I published the occasional illustration, I made lists. I was at times emotional, at times snarky, at times altogether boring. In some respects I haven’t changed at all – I still experiment with the blog. I still toy with new concepts and try to be creative. I write the occasional haiku. But now, unlike then, I know exactly what my voice is. I know who I am as a writer. Hell, I might even know who I am, period.

She goes on about particular instances, and it’s a hilarious blog, but more than anything, it gives me hope that blog voice is its own distinct little animal that I will develop over time. Like other writing, it’s a skill I can develop if I stick with it.

Do you blog? Did it take you a while to find the right voice for your blog audience and what you were trying to accomplish?  Any tips for developing that voice?

January 8, 2015

Ringing in The New Year


A couple of random thoughts for the New Year:

1. I’m starting off the new year in querying hell. 

http://kotaku.com/5213914/ea-founder-the-iphone-is-freaking-out-sony-nintendo

In retrospect, I wish I hadn’t started right before the holidays. I did it because my 2014 goal was to send out a few queries, and I literally waited until the last possible moment to do that. Mostly I was afraid to jump in, and I didn’t think about how starting in December would add extra weeks to an already excruciating process that can turn even the most patient person (which I'm not) into an angst-ridden, mouth-foaming, deranged lunatic. On one hand, I have a few fulls/partials out and only a few rejections. On the other hand, now that people are back in the office, I constantly feel like I’m waiting for the other shoe to drop.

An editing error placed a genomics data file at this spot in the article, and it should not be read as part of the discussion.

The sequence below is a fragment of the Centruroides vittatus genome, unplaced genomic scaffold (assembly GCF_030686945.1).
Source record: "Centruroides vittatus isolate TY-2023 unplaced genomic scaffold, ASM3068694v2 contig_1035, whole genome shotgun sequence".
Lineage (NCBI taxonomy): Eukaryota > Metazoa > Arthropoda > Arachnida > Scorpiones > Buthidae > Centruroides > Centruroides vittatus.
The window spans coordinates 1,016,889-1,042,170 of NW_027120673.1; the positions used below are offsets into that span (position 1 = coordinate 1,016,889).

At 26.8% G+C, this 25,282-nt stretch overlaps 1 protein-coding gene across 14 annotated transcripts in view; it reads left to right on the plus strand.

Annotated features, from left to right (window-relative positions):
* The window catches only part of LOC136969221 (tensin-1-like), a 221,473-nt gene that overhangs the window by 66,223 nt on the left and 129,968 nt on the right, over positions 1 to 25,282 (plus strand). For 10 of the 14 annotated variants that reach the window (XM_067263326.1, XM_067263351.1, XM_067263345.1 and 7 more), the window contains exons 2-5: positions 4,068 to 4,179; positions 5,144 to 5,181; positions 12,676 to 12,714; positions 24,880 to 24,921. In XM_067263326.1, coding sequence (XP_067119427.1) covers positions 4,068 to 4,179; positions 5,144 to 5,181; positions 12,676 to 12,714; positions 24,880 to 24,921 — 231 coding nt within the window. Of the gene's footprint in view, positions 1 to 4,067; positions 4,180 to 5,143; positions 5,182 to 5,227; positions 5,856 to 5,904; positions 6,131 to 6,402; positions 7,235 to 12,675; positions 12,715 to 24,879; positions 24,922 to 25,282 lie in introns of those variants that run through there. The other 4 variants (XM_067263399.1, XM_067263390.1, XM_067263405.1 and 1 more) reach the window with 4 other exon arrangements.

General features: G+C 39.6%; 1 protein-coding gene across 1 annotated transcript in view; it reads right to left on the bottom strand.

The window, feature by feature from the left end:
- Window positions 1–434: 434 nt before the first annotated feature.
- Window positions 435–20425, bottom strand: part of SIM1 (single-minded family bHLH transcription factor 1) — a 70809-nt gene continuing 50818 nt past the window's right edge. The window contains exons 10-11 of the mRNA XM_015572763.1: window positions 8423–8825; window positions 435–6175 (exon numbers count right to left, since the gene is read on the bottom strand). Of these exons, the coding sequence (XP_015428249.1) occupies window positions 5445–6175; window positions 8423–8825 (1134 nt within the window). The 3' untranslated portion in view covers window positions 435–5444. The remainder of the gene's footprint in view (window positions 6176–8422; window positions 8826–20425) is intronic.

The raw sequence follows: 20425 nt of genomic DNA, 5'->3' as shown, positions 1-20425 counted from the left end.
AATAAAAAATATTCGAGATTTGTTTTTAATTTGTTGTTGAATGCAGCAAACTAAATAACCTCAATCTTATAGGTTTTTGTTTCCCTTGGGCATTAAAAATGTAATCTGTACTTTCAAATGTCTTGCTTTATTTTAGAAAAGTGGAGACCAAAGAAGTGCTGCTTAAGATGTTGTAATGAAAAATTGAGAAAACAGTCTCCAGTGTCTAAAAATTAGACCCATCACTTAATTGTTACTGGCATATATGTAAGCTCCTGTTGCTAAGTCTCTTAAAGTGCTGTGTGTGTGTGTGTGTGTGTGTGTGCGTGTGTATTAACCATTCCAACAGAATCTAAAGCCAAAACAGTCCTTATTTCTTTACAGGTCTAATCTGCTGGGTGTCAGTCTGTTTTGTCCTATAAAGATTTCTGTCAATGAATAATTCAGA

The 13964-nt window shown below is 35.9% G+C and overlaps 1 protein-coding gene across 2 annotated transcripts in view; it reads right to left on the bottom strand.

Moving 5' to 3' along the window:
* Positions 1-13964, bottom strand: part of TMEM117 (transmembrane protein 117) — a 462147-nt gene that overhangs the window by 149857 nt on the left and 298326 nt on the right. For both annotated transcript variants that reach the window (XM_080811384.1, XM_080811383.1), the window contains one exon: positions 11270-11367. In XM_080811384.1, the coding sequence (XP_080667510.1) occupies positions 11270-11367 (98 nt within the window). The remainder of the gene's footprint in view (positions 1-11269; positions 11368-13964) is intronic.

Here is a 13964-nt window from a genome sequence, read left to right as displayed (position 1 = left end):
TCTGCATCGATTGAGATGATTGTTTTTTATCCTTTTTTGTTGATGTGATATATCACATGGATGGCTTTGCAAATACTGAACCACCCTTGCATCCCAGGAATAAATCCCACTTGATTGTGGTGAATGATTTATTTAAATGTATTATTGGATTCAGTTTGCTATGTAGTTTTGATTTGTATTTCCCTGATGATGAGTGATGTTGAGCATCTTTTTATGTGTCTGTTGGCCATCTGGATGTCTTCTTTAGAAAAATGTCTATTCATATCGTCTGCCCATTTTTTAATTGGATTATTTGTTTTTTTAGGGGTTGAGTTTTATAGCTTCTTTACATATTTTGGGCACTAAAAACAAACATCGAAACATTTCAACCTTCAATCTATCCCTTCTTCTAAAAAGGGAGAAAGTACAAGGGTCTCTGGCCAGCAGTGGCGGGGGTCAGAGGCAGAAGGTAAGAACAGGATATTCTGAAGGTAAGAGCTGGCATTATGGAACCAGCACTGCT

2. Goals. I really like them. I love the idea of turning over a new leaf and starting fresh—although I’m pretty consistent about setting goals throughout the year, it’s fun to start with brand new shiny ones. And lists? Be still my heart. There’s nothing that makes me happier than finishing goals and crossing them off a list.

For example, here's my list for January:
Obviously it's very specific to me and may be overkill, but it fills the criteria of being specific, measurable, and written. By crossing things off on a regular basis, I feel like I’m constantly accomplishing something. Especially for writing, when there are so many factors I can’t control. It lets me feel like I’m controlling the aspects that I can.

3. Querying sucks, but I’m working on two projects that I’m excited about. It’s fun to put away the novel that consumed all of last year and create something new and shiny (there’s that phrase again. Apparently I really like shiny things?).

4. I’m giving my year a theme. I read this really awesome post on tips to help with New Year’s productivity. There are several I’ll try to implement, but my favorite is this: